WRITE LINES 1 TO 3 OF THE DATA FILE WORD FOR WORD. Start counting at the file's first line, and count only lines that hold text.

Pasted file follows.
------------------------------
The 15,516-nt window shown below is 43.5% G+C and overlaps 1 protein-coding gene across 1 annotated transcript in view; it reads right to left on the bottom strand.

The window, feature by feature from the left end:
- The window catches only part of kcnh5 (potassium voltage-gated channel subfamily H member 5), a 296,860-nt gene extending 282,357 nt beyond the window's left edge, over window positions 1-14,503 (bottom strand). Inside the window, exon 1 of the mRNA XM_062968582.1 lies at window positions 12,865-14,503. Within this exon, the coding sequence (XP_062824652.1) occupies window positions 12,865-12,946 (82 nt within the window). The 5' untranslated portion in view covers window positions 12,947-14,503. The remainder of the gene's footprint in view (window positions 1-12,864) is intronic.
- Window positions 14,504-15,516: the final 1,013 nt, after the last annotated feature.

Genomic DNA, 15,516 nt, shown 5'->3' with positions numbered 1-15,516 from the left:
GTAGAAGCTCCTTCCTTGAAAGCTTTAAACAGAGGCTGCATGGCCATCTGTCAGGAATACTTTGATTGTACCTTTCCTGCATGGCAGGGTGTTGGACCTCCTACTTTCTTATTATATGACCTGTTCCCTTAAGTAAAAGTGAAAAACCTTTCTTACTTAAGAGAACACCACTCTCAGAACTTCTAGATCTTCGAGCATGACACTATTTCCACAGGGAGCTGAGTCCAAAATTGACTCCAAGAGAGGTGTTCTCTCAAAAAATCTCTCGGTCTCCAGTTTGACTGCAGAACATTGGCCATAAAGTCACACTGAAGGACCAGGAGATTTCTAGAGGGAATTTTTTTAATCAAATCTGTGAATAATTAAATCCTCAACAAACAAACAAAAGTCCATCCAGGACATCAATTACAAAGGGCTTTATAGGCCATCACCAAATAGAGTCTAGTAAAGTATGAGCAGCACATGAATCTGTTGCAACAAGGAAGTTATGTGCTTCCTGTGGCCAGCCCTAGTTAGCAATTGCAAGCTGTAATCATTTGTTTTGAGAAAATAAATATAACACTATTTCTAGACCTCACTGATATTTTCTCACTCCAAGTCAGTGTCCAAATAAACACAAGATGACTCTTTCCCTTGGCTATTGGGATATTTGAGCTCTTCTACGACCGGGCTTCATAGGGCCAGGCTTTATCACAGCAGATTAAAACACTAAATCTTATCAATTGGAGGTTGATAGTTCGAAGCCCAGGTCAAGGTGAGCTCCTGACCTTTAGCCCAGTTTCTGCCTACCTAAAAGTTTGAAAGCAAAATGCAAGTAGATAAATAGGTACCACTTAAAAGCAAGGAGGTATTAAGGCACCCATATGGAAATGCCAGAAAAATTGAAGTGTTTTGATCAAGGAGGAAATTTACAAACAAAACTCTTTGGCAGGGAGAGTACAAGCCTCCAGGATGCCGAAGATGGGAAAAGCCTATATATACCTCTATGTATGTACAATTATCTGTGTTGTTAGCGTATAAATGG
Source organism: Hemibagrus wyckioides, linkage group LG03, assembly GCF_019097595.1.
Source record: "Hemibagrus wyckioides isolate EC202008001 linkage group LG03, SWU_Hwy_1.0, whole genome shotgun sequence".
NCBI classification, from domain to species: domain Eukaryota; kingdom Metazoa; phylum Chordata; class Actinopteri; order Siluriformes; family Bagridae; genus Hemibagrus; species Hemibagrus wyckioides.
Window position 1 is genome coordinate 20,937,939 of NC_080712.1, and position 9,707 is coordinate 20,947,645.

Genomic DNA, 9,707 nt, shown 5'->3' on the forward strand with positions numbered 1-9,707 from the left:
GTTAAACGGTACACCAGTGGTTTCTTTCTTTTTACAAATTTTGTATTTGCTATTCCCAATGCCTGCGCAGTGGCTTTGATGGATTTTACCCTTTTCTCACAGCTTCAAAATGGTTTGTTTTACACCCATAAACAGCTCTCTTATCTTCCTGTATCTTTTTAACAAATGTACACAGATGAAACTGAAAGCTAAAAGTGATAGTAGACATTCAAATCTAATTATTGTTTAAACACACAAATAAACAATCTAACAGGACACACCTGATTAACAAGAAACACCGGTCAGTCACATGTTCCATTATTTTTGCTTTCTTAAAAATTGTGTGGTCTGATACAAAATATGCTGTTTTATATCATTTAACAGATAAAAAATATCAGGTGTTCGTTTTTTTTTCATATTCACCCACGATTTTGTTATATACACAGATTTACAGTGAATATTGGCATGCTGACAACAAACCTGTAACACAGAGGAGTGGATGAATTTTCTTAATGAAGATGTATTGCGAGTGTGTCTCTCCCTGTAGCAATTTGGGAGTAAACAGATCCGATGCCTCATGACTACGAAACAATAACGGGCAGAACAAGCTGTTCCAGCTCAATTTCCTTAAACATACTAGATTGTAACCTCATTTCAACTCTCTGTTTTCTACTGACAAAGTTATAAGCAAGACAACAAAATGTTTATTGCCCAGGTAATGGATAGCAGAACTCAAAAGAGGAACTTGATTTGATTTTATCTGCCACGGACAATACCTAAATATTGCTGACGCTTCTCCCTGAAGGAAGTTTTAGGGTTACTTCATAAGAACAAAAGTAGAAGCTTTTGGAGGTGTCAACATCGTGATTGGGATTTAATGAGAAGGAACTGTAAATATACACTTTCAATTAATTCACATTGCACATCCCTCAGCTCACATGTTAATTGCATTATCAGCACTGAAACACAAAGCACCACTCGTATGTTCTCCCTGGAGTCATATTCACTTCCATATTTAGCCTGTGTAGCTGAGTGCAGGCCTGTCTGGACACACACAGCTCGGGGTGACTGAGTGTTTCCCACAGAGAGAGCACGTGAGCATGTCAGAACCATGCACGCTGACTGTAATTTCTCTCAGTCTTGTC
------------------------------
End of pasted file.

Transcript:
The 15,516-nt window shown below is 43.5% G+C and overlaps 1 protein-coding gene across 1 annotated transcript in view; it reads right to left on the bottom strand.

The window, feature by feature from the left end:
- The window catches only part of kcnh5 (potassium voltage-gated channel subfamily H member 5), a 296,860-nt gene extending 282,357 nt beyond the window's left edge, over window positions 1-14,503 (bottom strand). Inside the window, exon 1 of the mRNA XM_062968582.1 lies at window positions 12,865-14,503. Within this exon, the coding sequence (XP_062824652.1) occupies window positions 12,865-12,946 (82 nt within the window). The 5' untranslated portion in view covers window positions 12,947-14,503. The remainder of the gene's footprint in view (window positions 1-12,864) is intronic.